This probably seems cold hearted to some. Selfish to others. But it seems to me that after considering humanity through history, curing cancer, one of the most insidious diseases we battle with, wouldn’t be that much of a feat. We have cured many debilitating diseases before it, and even if we did cure it, something else would kill us. If it isn’t cancer, it could be the avian bird flu, maybe even SARS. I respect the medical profession, rely on it; I admire man’s ability to treat, control and fight diseases like cancer. And I think that missionaries might be better met if our culture could share more of its medical knowledge. But wishing away a problem like cancer seems more like wishing to live forever. I guess the question that I would be getting at here is would curing something as invasive as cancer make life better or just make life different?
And if we did make life better, physically, would it be better in every respect? Humanity over thousands of years has spent attempting to perfect and improve all aspects of humanity, and we weren’t always making forward steps. Through this process one idea has arisen; if we attempt to perfect something do we perhaps lose something greater? The same question applies to curing cancer, or curing any such crippling disease, if we achieve bodily perfection would we lose something else? Would we lose all of the good things we have seen, and even more of the good things we have never even realized by making everything perfect as we see it?
My student loans are greater now, but I do have a car. And I think if I was asked again I’d still like them to be paid off. If money had been no object, however, I wouldn’t have changed much of what I did. I would have done it with less stress since I wouldn’t have had to work through school (but that same conclusion still stands, would something else have been lost). But I cannot see the course of humanity, my belief in God leads me to a belief in the fate of humanity, but I am not so pompous to believe that I know how we will get there. My belief in God also leads me to believe that He sees the big picture. And since He sees this I would trust what He presses on my heart to do. It occurs to me that perhaps I’m benefiting humanity more by following Him where he asks me to go than by solving the problems I think need to be fixed. If you don’t believe in God, than this could just seem like a cop-out answer, that I’m just doing what is in my heart just like everyone else and calling it God. Perhaps, that is a discussion for another time. The question that still remains is how do you know that what you’re wishing for is truly a benefit? Perhaps one person being freed of debt could be of greater profit to humanity than curing disease.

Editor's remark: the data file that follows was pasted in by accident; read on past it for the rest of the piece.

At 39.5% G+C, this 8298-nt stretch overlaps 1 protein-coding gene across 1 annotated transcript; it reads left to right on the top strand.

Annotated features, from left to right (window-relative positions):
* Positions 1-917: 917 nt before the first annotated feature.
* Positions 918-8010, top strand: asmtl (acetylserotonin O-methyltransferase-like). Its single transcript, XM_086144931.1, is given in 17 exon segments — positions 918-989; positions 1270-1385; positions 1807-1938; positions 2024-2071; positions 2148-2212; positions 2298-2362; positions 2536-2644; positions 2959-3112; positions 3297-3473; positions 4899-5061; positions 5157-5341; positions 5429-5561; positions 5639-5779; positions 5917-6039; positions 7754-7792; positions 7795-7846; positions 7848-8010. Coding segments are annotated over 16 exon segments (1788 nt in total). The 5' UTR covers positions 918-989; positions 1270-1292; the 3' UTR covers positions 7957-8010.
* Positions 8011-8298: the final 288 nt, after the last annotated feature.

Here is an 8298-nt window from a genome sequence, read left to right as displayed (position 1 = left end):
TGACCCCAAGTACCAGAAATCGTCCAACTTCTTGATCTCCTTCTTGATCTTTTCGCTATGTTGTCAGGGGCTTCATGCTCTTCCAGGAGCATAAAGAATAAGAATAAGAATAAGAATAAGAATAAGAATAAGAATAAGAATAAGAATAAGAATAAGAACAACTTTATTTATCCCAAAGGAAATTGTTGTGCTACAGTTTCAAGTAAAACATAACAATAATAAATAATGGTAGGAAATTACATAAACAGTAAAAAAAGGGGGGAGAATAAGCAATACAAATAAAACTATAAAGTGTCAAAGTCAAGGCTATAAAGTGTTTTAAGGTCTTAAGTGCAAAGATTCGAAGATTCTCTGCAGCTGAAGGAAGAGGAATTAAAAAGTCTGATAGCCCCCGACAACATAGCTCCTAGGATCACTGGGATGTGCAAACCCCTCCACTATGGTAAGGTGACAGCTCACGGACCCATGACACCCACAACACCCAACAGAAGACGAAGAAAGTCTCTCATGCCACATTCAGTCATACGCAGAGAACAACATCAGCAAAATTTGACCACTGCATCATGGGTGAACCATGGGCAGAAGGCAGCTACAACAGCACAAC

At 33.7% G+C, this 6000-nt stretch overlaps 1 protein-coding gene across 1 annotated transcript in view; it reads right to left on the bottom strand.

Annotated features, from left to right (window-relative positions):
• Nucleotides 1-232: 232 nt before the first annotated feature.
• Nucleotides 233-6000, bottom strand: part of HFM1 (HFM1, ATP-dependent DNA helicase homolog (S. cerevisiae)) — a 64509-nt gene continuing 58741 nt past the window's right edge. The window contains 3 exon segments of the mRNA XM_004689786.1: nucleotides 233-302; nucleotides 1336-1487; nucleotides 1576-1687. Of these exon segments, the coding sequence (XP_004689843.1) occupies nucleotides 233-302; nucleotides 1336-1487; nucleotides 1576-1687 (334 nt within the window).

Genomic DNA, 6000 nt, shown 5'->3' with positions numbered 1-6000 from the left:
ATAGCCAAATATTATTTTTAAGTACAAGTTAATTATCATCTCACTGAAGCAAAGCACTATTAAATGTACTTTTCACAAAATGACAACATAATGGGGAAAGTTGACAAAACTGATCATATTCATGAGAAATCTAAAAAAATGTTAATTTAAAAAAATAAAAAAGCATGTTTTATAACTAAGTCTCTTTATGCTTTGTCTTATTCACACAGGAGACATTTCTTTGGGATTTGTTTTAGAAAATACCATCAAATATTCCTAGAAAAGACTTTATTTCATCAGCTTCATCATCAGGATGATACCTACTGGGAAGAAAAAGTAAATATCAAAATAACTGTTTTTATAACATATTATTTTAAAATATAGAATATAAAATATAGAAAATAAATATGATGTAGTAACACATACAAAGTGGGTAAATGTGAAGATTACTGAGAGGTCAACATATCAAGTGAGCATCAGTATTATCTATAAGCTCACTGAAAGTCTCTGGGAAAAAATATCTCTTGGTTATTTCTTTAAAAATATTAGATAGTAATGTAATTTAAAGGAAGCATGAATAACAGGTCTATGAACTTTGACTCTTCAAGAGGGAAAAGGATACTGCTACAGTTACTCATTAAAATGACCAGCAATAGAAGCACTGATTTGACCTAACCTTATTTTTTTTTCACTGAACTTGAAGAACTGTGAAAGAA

Friday, January 19, 2007
nicht wuerdig by astormcrow
I'm writing my 'positional paper', which is what every Bachelor of Arts graduate must write in order for Briercrest to allow you to officially graduate. While it is fantastic that I'm writing it, it means the end is in sight, I'm so tired, worn out, and bored with homework that it's hard to focus on summarizing the nature of God and the identity and work Christ into a hundred words or less, with Scriptural backing...But as I said, the end of my schooling is in sight, and that is a relief. I've enjoyed most of my time at Briercrest. And even the times I didn't enjoy I know were crucially important for learning.
When I was in elementary school I used to do cross country running. Every one of you probably has heard me refer to myself as athletically challenged, I wasn't anymore athletic then than I am now, although I probably had more stamina then. I'm not exactly sure why I kept doing it every year, it could be because my sibling were all athletic. I wanted to live up to that standard and cross country running was the only thing that didn't require tryouts. I usually started off well, feeling pretty good just for being there and trying, but it never lasted long, I usually became exhausted pretty quickly and always came in with the last slaggers at the end.
I seem to have a little more perseverance when it comes to handling stress or juggling things (such as a lot of hours at work and courses with high expectations and work loads), but I'm beginning to feel kind of like I did when I was running those races. There came a point when I grew tired, and came to end of what seemed a unending perseverance. Every person has a breaking point; I've come to that point before and I came to find it again recently, but just as before God has raised me and given me enough to make to the end. And though last summer I looked forward to graduation as freeing me to adventure the world on my own, God knew I'd need something more to get me through the year, and gave me something to look forward to when I was done.
Now if I could only keep in mind that I am incredibly privileged and undeserving of all that God has handed me. That I only have 3 more months to get through what he asked me to come here for, and that He is faithful to carry me through what we began, I might be able to get through these last few papers.